A video of his talk at the Miami Book Fair International can be found HERE.

I was excited by the book reading by civil rights leader and U.S. Congressman John Lewis (D-GA). Part of the excitement came from bumping into him looking for umbrellas for sale as the rain poured down in Miami, and sitting next to him in a small coffee bar as we waited for the book reading to begin. What can i say, I am a sucker for political celebrities. Lewis was promoting his graphic memoir March – Book 1 which he wrote with Andrew Aydin and Nate Powell. March – Book 1, tells the story of Lewis growing up on his father’s farm, preaching to chickens and his younger cousins (the chickens never said AMEN), his letter to Reverend Martin Luther King Jr., his college years, and his involvement with King and the civil rights movement. It was Rosa Parks’ lawyer who introduced the teenage Lewis to King and Ralph Abernathy. It was actually a MLK, Jr comic book that influenced the start the lunch counter sit-ins movement in Greensboro. Lewis, who met with President John F. Kennedy in 1963 after the March on Washington (Lewis is the last surviving member of the March’s main speakers), told the book fair attendees that he has been arrested forty times. Lewis told his readers to stand up, and get into trouble; good trouble and necessary (non violent) trouble.

Representative Debbie Wasserman Shultz (D-FL) also was at the book fair and spoke to her constituents and readers about the book she co-authored, For the Next Generation: A Wake-Up Call to Solving Our Nation’s Problems, in which she talks about her experiences in politics, and challenges the American people to address issues that face future generations. Her talk can be found HERE.

Chris Matthews, a pundit, media personality, author, and political speechwriter read from his book, Tip and the Gipper: When Politics Worked. Seriously, I thought he was a little inebriated during his hilarious reading. But I sense this is just his speaking style. More enjoyable than the book were his answers to audience questions, during which he told one fan to watch another television show if they weren’t happy enough with his. The reading can be seen HERE.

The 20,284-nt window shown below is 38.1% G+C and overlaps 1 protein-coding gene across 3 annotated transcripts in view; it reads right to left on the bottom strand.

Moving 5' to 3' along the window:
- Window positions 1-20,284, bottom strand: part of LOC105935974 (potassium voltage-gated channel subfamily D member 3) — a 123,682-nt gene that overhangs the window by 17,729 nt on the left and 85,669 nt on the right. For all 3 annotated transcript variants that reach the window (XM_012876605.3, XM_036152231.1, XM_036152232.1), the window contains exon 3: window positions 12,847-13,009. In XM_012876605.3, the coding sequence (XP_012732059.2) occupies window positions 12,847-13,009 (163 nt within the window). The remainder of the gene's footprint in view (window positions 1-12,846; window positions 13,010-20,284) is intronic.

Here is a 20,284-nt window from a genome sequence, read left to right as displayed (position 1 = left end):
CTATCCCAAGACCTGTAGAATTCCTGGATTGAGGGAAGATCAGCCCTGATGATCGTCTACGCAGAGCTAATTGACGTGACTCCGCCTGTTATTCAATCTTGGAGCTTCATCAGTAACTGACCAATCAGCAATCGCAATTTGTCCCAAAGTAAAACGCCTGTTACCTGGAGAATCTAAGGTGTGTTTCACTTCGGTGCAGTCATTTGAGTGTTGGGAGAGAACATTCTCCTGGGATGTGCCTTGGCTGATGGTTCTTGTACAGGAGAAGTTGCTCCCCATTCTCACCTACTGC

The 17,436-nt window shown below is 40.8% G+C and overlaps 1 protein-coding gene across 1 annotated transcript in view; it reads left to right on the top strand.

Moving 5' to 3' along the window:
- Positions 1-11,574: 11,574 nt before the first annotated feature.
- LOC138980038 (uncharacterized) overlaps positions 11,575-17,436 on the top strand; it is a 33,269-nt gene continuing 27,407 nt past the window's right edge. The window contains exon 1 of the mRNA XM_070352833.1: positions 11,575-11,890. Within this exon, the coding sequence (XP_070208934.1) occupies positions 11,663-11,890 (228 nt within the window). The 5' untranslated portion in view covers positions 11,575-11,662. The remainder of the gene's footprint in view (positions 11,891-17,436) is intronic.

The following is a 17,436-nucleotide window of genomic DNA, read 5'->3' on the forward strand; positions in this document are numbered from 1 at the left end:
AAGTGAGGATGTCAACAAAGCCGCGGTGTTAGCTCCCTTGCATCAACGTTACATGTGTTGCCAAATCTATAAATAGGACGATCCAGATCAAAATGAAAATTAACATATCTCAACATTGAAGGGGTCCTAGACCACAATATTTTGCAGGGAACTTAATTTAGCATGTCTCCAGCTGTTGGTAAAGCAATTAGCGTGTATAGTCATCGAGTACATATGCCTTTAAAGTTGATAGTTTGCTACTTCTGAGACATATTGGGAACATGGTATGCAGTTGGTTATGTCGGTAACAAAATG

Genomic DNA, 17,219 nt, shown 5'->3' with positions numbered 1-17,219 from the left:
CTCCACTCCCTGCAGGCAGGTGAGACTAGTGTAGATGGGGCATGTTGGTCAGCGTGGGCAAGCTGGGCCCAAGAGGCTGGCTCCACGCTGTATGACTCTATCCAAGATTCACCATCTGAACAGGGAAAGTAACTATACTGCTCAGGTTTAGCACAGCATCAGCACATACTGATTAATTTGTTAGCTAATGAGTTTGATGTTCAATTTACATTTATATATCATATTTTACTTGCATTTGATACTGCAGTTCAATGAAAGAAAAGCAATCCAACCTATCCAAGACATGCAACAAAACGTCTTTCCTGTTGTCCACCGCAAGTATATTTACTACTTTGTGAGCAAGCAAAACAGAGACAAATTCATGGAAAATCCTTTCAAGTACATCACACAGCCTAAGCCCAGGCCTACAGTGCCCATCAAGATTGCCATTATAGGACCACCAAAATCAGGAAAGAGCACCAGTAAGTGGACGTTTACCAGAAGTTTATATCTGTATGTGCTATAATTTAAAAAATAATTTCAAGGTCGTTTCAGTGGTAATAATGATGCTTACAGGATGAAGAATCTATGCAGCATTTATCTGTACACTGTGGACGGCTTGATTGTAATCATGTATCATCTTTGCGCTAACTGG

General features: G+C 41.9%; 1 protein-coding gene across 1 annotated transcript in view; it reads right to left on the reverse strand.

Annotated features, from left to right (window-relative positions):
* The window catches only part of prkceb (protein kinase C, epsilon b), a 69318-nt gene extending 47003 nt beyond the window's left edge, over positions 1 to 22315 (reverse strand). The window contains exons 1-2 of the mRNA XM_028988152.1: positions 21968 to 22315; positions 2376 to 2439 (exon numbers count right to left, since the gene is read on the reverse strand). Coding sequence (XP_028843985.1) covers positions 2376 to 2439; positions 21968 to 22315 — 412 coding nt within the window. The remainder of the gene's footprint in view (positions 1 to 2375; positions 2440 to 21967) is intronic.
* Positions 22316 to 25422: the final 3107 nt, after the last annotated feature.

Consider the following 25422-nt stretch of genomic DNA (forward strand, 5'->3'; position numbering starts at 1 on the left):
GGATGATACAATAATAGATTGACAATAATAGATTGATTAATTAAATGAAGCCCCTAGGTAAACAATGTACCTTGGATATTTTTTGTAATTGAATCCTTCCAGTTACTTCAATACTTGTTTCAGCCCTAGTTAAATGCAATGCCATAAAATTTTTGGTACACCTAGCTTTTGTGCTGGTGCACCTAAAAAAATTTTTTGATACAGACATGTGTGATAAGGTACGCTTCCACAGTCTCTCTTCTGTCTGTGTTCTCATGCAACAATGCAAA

Actress Anjelica Huston presented her memoir at the fair. It is titled A Story Lately Told: Coming of Age in Ireland, London, and New York. It is the story of her youth and education and early acting career before she moved to Hollywood in 1973. She was raised on an Irish estate and was introduced to dozens of authors and actors. At age 17, precocious, vulnerable, and model thin, she was devastated when her mother died in a car crash. Months later Anjelica (who dreamed of being Morticia Adams) moved to Manhattan, fell in love with a much older, disturbed photographer named Bob Richardson, and became a model. They lived in the famed Chelsea Hotel. Her decision to write the memoir came when she was shooting a film in Prague, and felt bored. Acting, she said opens you to criticism, boredom, disappointment, and a lot of waiting. She began to trade e-mails with producer Mitch Glazer (the son of famed Miami writing coach, Zelda Glazer), and he began to coax her to to her memoirs (which she did, by hand… and in pencil.)

heartcheneyA late addition to the festivities was former Vice president Dick Cheney in a book discussion with his co-author and cardiologist, Dr. Jon Reiner, or George Washington University Medical Center. Their book is titled, Heart: An American Medical Odyssey. The book tells the history of modern cardiovascular medicine using Cheney’s life as the sample subject. He had his first heart attack in 1978 as a young adult, had several more heart atacks and bypass surgeries, lived with a pacemaker, and an artificial heart pump, and recently recovered from a heart transplant. In 1978, the White House was stock full of free cigarettes and Wite House matchbooks; there were no drugs to open arteries or stents. These are now standard tools. As a young teen, Cheney witnessed his grandfather die of a heart attack in their house. Did this affect his political outlook? Who knows. Their book is a fascinating account of a man who changes his lifestyle in order to live.